Carter G Woodson, a distinguished African American author, editor, publisher, and historian (December 1875-April 1950) believed that African American people should know their past in order to participate intelligently in the affairs of the country. He firmly believed that African American history is a foundation for young African Americans to build on in order to become productive citizens of our society.
He is known as the “Father of Black History”. He authored numerous scholarly books on the positive contributions of African Americans. He also published many magazines during the 20th century highlighting significant roles of African Americans in the United States.
Woodson felt that African Americans should be proud of their heritage, and other Americans should understand it. With that belief, he started reaching out to schools and several key organizations and founded “Negro History Week” in 1926. Negro History Week was timed in February to coincide with Abraham Lincoln’s and Frederick Douglass’s birthdays. It wasn’t until 1976 that President Ford extended the observation to a full month. The month of February became a month of honoring the contributions of African Americans. African American History Month has received official recognition from governments in Canada, Ireland, the Netherlands, and the United Kingdom. It’s observed in October in the United Kingdom.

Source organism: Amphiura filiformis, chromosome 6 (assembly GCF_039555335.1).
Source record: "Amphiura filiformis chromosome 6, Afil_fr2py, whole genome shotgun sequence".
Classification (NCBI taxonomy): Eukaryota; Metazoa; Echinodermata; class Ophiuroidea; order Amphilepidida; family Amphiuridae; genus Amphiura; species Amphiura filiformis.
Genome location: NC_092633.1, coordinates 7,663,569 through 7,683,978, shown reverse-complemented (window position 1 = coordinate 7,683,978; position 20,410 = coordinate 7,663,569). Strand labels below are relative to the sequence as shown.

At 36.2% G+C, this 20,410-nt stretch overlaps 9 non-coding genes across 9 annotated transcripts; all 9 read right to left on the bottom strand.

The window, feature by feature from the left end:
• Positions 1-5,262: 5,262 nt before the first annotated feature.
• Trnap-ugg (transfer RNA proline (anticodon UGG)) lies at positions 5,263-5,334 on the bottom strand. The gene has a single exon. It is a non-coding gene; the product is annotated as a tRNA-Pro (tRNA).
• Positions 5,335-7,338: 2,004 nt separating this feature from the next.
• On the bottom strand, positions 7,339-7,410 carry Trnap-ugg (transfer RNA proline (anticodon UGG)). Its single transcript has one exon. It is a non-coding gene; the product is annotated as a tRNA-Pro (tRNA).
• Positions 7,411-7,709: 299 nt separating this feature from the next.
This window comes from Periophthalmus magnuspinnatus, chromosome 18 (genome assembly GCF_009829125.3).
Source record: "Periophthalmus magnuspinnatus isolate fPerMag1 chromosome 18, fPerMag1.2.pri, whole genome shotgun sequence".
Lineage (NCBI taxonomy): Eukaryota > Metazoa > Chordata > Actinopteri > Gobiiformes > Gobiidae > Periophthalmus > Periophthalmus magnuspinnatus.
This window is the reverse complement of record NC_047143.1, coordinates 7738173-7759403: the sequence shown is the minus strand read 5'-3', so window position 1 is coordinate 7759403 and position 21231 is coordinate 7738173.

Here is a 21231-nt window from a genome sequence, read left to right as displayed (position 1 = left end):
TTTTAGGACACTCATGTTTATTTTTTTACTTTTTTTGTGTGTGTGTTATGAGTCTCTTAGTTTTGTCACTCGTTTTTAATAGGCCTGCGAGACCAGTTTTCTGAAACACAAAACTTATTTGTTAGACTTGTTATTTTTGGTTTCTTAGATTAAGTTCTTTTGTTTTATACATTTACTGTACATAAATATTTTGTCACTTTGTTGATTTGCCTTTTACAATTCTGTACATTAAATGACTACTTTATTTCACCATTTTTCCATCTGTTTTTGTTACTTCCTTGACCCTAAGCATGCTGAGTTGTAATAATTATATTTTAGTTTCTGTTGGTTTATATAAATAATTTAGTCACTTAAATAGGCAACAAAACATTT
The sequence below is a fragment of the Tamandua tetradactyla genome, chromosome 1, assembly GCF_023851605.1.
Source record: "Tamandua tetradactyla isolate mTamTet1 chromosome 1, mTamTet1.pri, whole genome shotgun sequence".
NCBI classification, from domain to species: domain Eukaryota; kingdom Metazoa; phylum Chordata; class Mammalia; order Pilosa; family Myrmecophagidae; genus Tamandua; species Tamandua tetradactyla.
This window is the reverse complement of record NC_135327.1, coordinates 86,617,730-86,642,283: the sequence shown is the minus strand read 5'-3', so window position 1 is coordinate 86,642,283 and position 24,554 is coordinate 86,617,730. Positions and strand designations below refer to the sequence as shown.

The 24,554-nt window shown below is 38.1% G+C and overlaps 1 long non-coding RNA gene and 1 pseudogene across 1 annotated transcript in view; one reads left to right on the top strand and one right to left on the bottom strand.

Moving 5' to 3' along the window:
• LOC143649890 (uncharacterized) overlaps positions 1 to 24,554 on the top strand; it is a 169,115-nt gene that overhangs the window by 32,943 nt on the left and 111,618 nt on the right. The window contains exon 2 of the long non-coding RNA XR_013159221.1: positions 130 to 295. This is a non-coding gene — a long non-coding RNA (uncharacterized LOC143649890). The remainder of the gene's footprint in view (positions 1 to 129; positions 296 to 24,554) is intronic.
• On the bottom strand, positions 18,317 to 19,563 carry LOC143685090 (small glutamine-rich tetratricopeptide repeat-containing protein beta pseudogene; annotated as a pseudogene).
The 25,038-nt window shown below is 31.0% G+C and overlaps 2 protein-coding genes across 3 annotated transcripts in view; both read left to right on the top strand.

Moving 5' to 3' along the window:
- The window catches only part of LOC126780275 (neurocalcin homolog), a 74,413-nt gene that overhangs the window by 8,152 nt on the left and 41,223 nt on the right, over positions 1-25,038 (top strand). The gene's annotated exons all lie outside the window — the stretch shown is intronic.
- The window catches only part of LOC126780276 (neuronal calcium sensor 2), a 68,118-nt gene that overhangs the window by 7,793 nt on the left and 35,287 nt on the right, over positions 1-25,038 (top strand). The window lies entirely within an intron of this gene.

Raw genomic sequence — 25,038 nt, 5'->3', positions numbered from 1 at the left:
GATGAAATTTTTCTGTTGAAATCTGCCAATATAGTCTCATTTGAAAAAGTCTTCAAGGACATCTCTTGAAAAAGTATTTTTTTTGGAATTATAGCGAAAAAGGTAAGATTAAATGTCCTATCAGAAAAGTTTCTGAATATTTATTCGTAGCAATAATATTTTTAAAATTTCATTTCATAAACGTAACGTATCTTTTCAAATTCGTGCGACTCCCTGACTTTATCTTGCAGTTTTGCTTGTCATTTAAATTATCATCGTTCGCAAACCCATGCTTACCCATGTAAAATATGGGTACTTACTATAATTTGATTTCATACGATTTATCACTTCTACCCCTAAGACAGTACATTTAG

African American History Month is known for celebrating such prominent figures as Dr. Martin Luther King, Jr, Rosa Parks, Jackie Robinson, and Maya Angelou. There are countless other African Americans who’ve made a profound impact in history in many different industries. Others who have made significant contributions with their innovations are: Madam CJ Walker, a self-made millionaire; Mae C Jemison, an astronaut and physician; George Washington Carver, agricultural scientist and inventor; Daniel Hale Williams, open heart surgeon; Charles Drew, surgeon and medical researcher; and W.E.B. DuBose, sociologist.
As we celebrate African American History Month, take a moment to pay tribute to the generations of African Americans who struggled with adversity to pave the way for all Americans to have equality.